either that birds are guided in every action by pure reason to a far greater extent than men are, or that an infallible instinct leads them to the same result by a different road. The first theory has never, that I am of, been maintained by any author, and I have already shown that the second, although constantly assumed, has never been proved, and that a large body of facts is entirely opposed to it. One of my critics has, indeed, maintained that I admit “instinct” under the term “hereditary habit ;” but the whole course of my argument shows that I do not do so. Hereditary habit is, indeed, the same as instinct when the term is applied to some simple action dependent upon a


peculiarity of structure which is hereditary; as when the descendants of tumbler pigeons tumble, and the descendants of pouter pigeons pout.

In the present case, however, I compare it strictly to the hereditary, or more properly, persistent or imitative, habits of savages, in building their houses as their fathers did. Imitation is a lower faculty than invention. Children and savages imitate before they originate ; birds, as well as all other animals, do the same.

The preceding observations are intended to show, that the exact mode of nidification of each species of bird is probably the result of a variety of causes, which have been continually inducing changes in accordance with changed organic or physical conditions. The most important of these causes seem to be, in the first place, the structure of the species, and, in the second, its environment or conditions of existence. Now we know, that every one of the characters or conditions included under these two heads is variable. We have seen that, on the large scale, the main features of the nest built by each group of birds, bears a relation to the organic structure of that group, and we have, therefore, a right to infer, that as structure varies, the nest will vary also in some particular corresponding to the changes of structure. We have seen also, that birds change the position, the form, and the construction of their nest, whenever the available materials or the available situations, vary naturally or have been altered by man; and we have, therefore, a right to infer that similar changes have taken place,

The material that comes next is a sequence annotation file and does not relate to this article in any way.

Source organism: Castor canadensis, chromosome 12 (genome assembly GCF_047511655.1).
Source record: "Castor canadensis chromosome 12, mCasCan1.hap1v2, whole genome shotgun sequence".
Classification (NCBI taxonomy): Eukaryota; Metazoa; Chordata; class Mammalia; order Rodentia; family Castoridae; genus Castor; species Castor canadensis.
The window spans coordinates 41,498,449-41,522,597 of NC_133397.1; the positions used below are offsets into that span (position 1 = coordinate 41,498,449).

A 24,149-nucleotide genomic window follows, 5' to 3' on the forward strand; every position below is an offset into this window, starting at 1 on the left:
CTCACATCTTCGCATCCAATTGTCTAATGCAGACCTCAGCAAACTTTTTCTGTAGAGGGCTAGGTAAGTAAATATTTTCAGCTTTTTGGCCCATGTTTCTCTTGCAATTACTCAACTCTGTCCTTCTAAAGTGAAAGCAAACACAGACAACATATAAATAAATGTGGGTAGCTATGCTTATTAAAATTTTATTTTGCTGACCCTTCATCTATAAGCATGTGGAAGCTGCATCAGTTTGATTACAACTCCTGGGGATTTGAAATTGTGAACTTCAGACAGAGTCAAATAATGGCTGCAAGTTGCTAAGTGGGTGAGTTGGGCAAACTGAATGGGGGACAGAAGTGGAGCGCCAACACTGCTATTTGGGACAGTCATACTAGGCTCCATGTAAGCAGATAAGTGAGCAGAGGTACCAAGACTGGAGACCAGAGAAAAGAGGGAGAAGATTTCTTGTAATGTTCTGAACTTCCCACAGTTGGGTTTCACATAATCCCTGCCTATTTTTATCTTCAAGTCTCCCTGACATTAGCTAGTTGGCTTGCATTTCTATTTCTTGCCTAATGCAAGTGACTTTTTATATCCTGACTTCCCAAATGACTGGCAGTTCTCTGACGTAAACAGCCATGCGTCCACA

when, by a natural process, external conditions have become in any way permanently altered. We must remember, however, that all these factors are very stable during many generations, and only change at a rate commensurate with those of the great physical features of the earth as revealed to us by geology; and we may, therefore, infer that the form and construction of nests, which we have shown to be dependent on them, are equally stable. If, therefore, we find less important and more easily modified characters than these, so correlated with peculiarities of nidification as to indicate that one is probably the cause of the other, we shall be justified in concluding that these variable characters are dependent on the mode of nidification, and not that the form of the nest has been determined by these variable characters. Such a corrclation I am now about to point out.

Classification of Nests. For the purpose of this inquiry it is necessary to group nests into two great classes, without any regard to their most obvious differences or resemblances, but solely looking to the fact of whether the contents (eggs, young, or sitting bird) are hidden or exposed to view. In the first class we place all those in which the eggs and young are completely hidden, no matter whether this is effected by an elaborate covered structure, or by depositing the eggs in some hollow tree or burrow underground. In the second, we group all in which the eggs, young, and sitting bird are